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by Maj Gen Harsh Kakar (Retd) Rajnath Singh, while addressing the Federation of Indian Chambers of Commerce stated, ‘The unprovoked aggression on our Himalayan frontiers is a reminder of how the world is changing, how existing agreements are being challenged, how power is being asserted not just in the Himalayas but across the Indo-Pacific…and how uncertain the future of the region and world could be in this backdrop.’ Earlier, addressing the same meet, the External Affairs Minister, S Jaishankar, stated, ‘Events of this year have been very disturbing. They have raised some very basic concerns. They have happened because the other party has not abided by agreements that we have had with them about respecting and observing Line of Actual Control and not bringing forces to the area. So, in a sense, I would say in your world, you will be dealing with somebody who has violated the terms of the contract.’ Indian leaders, who till recently avoided mentioning China directly, have begun doing so. For this, the government faced flak from the opposition and strategic elite of the country. This was possibly being done on the premise that ongoing talks between the army corps commanders and the WMCC (Working Mechanism for Consultation and Coordination) would determine a solution. India avoided crossing Chinese red lines. The change signals that Indo-China relations are moving nowhere except possibly downhill. There is unlikely to be any early resolution to the current ongoing crisis. The major reason is breaking down of trust between the two. The last Corps Commanders meeting was held on 06 Nov, post which India rejected Chinese proposals. Since then, there has been no further proposal from the Chinese side. Post the Indian quid pro quo action in end Aug, China has been demanding the withdrawal of India from these heights, which India refuses. India is aware that if it vacates these heights prior to Chinese withdrawal, it could lead to China grabbing them while refusing to adhere to its own agreements. The latest WMCC meeting, held over the weekend, only mentioned continuing to work towards ensuring complete disengagement in all friction points along the LAC. The lack of trust was aggravated by the Galwan incident. The incident also stalled any further Chinese advance. It realised that Indian forces would act with vengeance if it attempted anything beyond where it is currently deployed. Currently, both sides have dug in for the winters. Realistically, there were limited choices. In Doklam, the Chinese agreeing to pull back from the standoff is being claimed as surrendering to Indian determination. The fact that China continues to maintain additional forces in Doklam is an indicator that the situation may change at any stage. In Ladakh, China could not pull back as doing so would have impacted its reputation and global standing. It had no choice, other than pushing India to act first, which India refuses. Alternatively, it could expand the conflict which would be no guarantee of success. Initially, when China deployed in Ladakh for the winters, its global mouthpiece, The Global Times, unleashed propaganda warfare claiming high altitude accommodation for its soldiers, hot food delivered by drones etc. It soon realised that these gimmicks are far from reality and its medical casualties are mounting daily. This self-launched propaganda warfare has vanished as China faces reality. Inputs from China indicate that their Chinese Western Theatre Commander, General Zhao Zongqi, has been removed from command and replaced by Zhang Xudong. He was the instigator of Doklam and Ladakh. Zhao was a hardliner and had always wanted to teach India a lesson. It is also rumoured that Zhao, who crossed the age limit of 65 in Apr this year, launched the Ladakh action, seeking a promotion within the CMC. Zhang, on the other hand, has never served in the Western Theatre Command (WTC). Unlike his predecessor, he is neither a member of the Central Committee or the National People's Congress. Moving an outsider into the WTC, especially when the standoff is ongoing, cannot be without a reason. It does appear that Xi and the CMC seek to take direct control of the standoff and may in the coming months display a more flexible approach. As Claude Arpi states, ‘It probably means that Chengdu, the WTC seat, will be side lined and orders will come directly from the CMC and the PLA Army (Ground Force) in Beijing. Chairman Xi wanted probably to remove a hardliner who had already created trouble for the Emperor during the Doklam confrontation. It is one possibility.’ China, facing a multitude of global pressures, may not contemplate a strong military action to fulfil its objective of achieving its claimed lines. Failure to achieve desired objectives could spell the death knell for Xi Jinping. On the contrary, China could enhance hybrid warfare seeking to impact the Indian economy, its global standing and alliances. India is already facing a series of cyber-attacks which could be Chinese coordinated. The cost of maintaining additional forces in Ladakh would be an added expenditure to the Indian exchequer at a time when the economy is yet to recover from the pandemic. Support to insurgent groups in the North East while pushing Pak to up the militancy in the valley and re-ignite the Khalistan cause is well established. It would continue attempting to push India for talks on its terms, not for territory alone but more for face saving. 2021 is the centenary year for the Chinese communist party. This is the occasion when Xi Jinping would have sought to gift the Chinese public with regions which they have claimed but never annexed. These include territories it claims from India and reunification of Taiwan. Neither of the two would be a pushover unless China plans to launch hard operations. Simultaneously, in its centenary year, China can never project a defeat. It would signal the end for the CCP. Hence, unlikely for China to attempt any further action, unless success is assured. The Indian Ocean region, where the Indian navy is in a dominating position may not be within the Chinese game plan in the near future. Even the Chinese have accepted this fact. The Global Times stated in an article of 17 th Dec, ‘India has also taken the lead in planning small-scale multilateral cooperation mechanisms in the Indian Ocean.’ It would come into the picture in a couple of years as the Chinese navy expands. This long-term threat must get the desired attention as Indian defence industry is slow in production and is known for slippages. The Chinese can never be permitted to dominate the Indian Ocean. The Indian government and the armed forces need to look ahead, beyond the winters, as to what could be the Chinese game plan. Historically some standoffs have continued for years before being resolved, Sumdorong Chu being an example. So could be the case of Ladakh. Simultaneously, China could expand its area of confrontation to include other sectors, including Uttarakhand and Arunachal. The army remains prepared and deployed as also has identified its own objectives in the region as a quid pro quo to any Chinese misadventure. Finally, the change in command at the WTC could be a signal for the Chinese adopting a more flexible approach and seeking a face saver. The next round of military talks could provide the key to Chinese intentions.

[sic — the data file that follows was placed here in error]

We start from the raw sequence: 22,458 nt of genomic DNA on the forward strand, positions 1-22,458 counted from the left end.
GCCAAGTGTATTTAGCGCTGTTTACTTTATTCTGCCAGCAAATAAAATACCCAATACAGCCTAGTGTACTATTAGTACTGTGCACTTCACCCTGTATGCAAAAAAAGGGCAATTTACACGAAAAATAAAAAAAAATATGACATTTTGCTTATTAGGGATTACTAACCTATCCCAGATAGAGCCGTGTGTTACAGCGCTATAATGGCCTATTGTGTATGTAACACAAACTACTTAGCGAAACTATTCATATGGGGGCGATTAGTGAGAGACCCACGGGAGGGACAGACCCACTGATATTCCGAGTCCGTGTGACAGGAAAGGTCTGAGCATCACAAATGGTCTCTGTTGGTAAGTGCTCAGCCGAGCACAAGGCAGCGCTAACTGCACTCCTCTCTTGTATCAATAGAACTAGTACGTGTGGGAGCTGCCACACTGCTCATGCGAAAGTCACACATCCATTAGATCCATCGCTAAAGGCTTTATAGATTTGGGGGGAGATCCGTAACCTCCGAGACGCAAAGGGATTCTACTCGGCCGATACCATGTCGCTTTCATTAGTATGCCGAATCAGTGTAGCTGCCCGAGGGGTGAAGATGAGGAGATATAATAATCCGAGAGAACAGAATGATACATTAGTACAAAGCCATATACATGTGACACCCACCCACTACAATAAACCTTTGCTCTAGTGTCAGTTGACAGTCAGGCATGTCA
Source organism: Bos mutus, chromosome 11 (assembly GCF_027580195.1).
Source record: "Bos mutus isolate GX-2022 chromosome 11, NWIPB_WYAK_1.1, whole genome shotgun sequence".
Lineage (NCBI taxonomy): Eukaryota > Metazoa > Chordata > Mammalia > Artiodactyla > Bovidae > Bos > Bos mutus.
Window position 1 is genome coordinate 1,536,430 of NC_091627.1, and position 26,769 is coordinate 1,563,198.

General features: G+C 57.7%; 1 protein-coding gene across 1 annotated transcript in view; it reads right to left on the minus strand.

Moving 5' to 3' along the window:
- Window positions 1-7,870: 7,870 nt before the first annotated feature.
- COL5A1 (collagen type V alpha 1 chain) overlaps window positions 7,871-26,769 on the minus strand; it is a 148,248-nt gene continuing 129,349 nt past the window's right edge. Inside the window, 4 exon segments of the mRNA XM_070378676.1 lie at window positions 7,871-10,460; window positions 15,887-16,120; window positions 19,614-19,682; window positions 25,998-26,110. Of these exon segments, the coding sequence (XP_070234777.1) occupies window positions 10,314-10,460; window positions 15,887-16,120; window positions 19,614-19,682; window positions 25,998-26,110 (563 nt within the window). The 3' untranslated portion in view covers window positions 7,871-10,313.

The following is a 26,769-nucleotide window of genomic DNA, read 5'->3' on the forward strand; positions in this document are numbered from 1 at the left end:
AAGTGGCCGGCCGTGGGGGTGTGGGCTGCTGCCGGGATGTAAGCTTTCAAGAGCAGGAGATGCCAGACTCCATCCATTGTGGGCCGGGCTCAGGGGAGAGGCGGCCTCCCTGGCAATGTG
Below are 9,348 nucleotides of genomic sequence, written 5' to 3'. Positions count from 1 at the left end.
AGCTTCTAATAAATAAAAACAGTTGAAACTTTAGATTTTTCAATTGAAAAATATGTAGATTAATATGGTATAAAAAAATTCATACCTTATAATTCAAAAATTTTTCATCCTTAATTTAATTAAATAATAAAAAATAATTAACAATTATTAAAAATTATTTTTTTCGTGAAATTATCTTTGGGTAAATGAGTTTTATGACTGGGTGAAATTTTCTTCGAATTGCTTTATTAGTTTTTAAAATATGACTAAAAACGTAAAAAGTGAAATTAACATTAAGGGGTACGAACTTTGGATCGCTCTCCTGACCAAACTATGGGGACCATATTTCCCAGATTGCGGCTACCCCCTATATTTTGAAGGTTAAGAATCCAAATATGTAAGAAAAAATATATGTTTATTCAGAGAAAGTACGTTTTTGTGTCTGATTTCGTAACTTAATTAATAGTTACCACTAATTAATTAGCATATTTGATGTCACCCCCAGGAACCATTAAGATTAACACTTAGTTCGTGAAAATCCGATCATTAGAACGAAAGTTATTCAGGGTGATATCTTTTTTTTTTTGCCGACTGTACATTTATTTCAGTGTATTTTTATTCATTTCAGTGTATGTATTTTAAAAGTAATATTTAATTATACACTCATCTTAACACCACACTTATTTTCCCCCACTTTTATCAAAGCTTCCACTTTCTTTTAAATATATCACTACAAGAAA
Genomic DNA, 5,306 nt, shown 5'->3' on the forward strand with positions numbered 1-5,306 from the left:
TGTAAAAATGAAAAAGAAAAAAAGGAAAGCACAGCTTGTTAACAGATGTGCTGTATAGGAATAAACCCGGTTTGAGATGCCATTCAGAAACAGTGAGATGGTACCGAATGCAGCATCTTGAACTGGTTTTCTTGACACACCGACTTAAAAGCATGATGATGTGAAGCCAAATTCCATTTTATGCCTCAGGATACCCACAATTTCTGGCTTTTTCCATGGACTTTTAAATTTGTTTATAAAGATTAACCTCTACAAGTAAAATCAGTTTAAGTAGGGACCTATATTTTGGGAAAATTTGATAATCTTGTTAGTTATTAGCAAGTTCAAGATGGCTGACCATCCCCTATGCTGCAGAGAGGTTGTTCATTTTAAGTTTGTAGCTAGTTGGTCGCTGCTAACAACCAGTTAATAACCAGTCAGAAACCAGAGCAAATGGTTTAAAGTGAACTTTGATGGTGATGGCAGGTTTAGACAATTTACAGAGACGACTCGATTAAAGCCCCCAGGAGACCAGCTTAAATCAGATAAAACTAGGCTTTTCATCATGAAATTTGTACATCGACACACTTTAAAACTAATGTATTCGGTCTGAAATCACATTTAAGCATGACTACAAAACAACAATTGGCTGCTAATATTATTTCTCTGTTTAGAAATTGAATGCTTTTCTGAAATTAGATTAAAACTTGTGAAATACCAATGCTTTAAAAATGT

2021 would be the year to watch. India must keep its guard up
and ensure that it is prepared to hold onto its gains.
(First published in CENJOWS. The views of the author may not
correspond to the views of this organization)